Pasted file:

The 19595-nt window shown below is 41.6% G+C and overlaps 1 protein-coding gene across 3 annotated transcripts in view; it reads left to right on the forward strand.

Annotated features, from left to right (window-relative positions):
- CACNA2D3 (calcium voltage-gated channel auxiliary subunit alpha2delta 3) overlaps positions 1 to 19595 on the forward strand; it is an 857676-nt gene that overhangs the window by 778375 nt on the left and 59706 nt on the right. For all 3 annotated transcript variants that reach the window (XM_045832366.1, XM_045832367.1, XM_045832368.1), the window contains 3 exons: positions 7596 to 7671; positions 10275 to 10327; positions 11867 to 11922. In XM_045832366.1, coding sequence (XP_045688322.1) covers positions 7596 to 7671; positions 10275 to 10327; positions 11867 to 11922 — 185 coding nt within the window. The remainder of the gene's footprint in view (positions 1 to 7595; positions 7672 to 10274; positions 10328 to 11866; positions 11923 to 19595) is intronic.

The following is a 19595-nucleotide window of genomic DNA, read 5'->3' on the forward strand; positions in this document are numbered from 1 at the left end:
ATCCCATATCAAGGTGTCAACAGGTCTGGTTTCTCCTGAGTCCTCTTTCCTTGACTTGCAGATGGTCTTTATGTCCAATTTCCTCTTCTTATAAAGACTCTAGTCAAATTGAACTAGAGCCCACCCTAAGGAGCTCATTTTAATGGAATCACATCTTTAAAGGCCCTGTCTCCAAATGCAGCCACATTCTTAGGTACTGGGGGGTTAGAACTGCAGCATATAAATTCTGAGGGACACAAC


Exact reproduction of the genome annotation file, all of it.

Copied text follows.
The 19595-nt window shown below is 41.6% G+C and overlaps 1 protein-coding gene across 3 annotated transcripts in view; it reads left to right on the forward strand.

Annotated features, from left to right (window-relative positions):
- CACNA2D3 (calcium voltage-gated channel auxiliary subunit alpha2delta 3) overlaps positions 1 to 19595 on the forward strand; it is an 857676-nt gene that overhangs the window by 778375 nt on the left and 59706 nt on the right. For all 3 annotated transcript variants that reach the window (XM_045832366.1, XM_045832367.1, XM_045832368.1), the window contains 3 exons: positions 7596 to 7671; positions 10275 to 10327; positions 11867 to 11922. In XM_045832366.1, coding sequence (XP_045688322.1) covers positions 7596 to 7671; positions 10275 to 10327; positions 11867 to 11922 — 185 coding nt within the window. The remainder of the gene's footprint in view (positions 1 to 7595; positions 7672 to 10274; positions 10328 to 11866; positions 11923 to 19595) is intronic.

The following is a 19595-nucleotide window of genomic DNA, read 5'->3' on the forward strand; positions in this document are numbered from 1 at the left end:
ATCCCATATCAAGGTGTCAACAGGTCTGGTTTCTCCTGAGTCCTCTTTCCTTGACTTGCAGATGGTCTTTATGTCCAATTTCCTCTTCTTATAAAGACTCTAGTCAAATTGAACTAGAGCCCACCCTAAGGAGCTCATTTTAATGGAATCACATCTTTAAAGGCCCTGTCTCCAAATGCAGCCACATTCTTAGGTACTGGGGGGTTAGAACTGCAGCATATAAATTCTGAGGGACACAAC